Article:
What are your core values? What defines the way you live your life and the decisions you make?
One day a wealthy young lawyer approached Jesus and asked Him a serious question designed to trap the Lord, as lawyers are want to do.
Then one of them, a lawyer, asked Him a question, testing Him, and saying, “Teacher, which is the great commandment in the law?” Jesus said to him, “‘You shall love the Lord your God with all your heart, with all your soul, and with all your mind.’ This is the first and great commandment. And the second is like it: ‘You shall love your neighbor as yourself.’ On these two commandments hang all the Law and the Prophets.” (Matthew 22:34-40)
Jesus, in His earthly ministry, was the greatest of all rabbis or teachers. He employed a rabbinic principle that tied two scriptures together using a word they shared when teaching the greatest commandments.
The phrase “and you shall love” is translated from the Hebrew word v’ahavtah. The Lord is contrasting the two commandments to show how they are similar. Just as we are to love the Lord with all our heart, soul, and mind (or might), so too are we to love our neighbor.
Believers are to love God when the good times roll and when life isn’t going our way. Loving the Lord is not as easy when the going gets rough.
The same is true of people. Loving people we get along with is not difficult. Loving enemies and the people that rub us the wrong way, that’s hard.
Jesus put it this way: “I say to you, Love your enemies and pray for those who persecute you, so that you may be sons of your Father who is in heaven.” (Matthew 5:44-45)
If the last year and a half has shown anything, it has demonstrated that people are not ready to give up their lives. Yet, we are to love the Lord even if He takes our life.
“Yet for your sake we are killed all day long; we are regarded as sheep to be slaughtered” (Psalm 44:22).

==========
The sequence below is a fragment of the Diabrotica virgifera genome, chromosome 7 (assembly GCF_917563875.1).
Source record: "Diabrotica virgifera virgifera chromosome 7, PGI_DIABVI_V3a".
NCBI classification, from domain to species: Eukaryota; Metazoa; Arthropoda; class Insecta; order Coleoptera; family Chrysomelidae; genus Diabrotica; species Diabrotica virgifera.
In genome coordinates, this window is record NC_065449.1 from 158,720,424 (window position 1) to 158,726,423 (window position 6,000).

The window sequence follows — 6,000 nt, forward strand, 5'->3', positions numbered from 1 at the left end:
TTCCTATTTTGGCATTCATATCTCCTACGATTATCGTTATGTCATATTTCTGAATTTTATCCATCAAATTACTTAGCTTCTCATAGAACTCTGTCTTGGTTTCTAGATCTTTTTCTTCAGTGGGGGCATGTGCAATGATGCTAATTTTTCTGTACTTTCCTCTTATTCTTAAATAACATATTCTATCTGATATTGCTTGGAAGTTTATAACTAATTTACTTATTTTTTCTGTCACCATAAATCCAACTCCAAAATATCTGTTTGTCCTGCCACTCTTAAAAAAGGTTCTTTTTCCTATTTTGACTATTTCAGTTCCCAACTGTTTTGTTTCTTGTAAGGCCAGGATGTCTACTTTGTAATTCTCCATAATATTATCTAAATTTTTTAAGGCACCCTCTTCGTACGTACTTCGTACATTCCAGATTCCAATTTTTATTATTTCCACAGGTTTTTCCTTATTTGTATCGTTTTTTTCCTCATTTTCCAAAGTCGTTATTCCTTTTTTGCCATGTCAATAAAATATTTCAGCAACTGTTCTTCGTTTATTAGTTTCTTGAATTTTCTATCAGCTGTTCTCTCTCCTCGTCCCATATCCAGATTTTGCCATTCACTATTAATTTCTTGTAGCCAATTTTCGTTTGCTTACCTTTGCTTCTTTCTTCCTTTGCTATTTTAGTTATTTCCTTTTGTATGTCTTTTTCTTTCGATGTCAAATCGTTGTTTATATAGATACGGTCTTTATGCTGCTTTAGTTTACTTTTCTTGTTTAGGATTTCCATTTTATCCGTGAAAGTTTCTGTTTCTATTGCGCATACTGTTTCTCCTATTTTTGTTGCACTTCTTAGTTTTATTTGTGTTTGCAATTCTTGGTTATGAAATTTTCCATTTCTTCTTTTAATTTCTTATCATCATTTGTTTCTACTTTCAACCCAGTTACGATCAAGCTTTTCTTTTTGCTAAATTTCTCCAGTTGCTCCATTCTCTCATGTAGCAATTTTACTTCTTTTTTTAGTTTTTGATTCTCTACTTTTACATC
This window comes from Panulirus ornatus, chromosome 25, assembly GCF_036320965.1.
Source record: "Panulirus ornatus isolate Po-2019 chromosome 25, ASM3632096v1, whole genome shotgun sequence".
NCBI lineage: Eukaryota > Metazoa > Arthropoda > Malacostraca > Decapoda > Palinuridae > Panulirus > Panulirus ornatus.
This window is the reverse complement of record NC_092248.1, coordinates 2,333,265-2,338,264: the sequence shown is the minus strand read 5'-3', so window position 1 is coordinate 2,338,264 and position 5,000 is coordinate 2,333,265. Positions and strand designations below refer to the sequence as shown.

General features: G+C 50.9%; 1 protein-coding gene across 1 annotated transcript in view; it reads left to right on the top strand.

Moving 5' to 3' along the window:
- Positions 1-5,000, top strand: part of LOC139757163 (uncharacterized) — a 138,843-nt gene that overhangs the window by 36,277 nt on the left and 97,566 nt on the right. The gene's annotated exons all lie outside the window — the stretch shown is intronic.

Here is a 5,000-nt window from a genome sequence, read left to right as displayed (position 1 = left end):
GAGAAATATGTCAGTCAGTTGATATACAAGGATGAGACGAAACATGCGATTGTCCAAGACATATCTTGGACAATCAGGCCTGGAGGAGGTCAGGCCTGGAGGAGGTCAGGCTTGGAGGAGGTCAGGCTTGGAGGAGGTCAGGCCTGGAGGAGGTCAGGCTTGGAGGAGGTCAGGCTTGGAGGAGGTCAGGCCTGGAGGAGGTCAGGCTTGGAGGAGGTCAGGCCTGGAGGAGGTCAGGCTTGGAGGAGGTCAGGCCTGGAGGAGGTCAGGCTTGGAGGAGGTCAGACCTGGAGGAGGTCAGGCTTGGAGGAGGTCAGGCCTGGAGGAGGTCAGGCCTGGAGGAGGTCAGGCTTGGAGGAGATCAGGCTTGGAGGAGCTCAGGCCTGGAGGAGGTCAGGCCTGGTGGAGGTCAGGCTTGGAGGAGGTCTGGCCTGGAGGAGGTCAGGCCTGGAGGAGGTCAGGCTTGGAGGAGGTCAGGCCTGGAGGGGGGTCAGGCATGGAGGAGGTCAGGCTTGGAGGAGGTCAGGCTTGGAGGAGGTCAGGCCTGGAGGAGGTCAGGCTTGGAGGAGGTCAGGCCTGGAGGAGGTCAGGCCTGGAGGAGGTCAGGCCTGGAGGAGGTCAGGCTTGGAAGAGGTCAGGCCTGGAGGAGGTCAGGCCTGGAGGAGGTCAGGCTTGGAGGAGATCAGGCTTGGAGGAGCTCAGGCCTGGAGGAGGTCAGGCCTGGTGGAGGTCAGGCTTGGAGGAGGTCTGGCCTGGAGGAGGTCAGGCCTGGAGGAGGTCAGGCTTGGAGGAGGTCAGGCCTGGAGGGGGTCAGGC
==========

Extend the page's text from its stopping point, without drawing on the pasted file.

Jesus taught that those who love their lives would lose them, and those who hate their lives will gain them, and this was true of the early church and the church in parts of the world today.
Just as there are times when we shall need to give our lives in service to God, there are times when we will need to give our lives for others. “Greater love has no one than this, that someone lay down his life for his friends” (John 15:13).
How can we love God with all our mind(or might)? Might refers to our physical strength, our mental strength, and even our financial strength.
When we love God with our might, we use our time, talent, and treasure in service to Him; we lay up treasure in heaven instead of here on earth.
“Sell everything you own and give to the poor, and you will have treasure in heaven. Then come, follow Me” (Luke 18:22).
We must be careful not to use our might in service to self through laying up treasure on earth. Just as we are to use our strength to serve God, we are also to serve others.
On these two commandments hang all the Law and the Prophets
Jesus stated that He is the vine, and we are the branches. In the same way, the two greatest commandments inform us how to view all the others.
The Lord didn’t teach us to discard all the Law and the Prophets but to understand how they are connected. If we love God, we won’t worship idols. If we love our neighbor, we won’t steal from him.
We are watching our world be divided by hatred and it is getting worse by the day. The only solution is God’s love. When we love people in the same way we are to love God, society can only improve.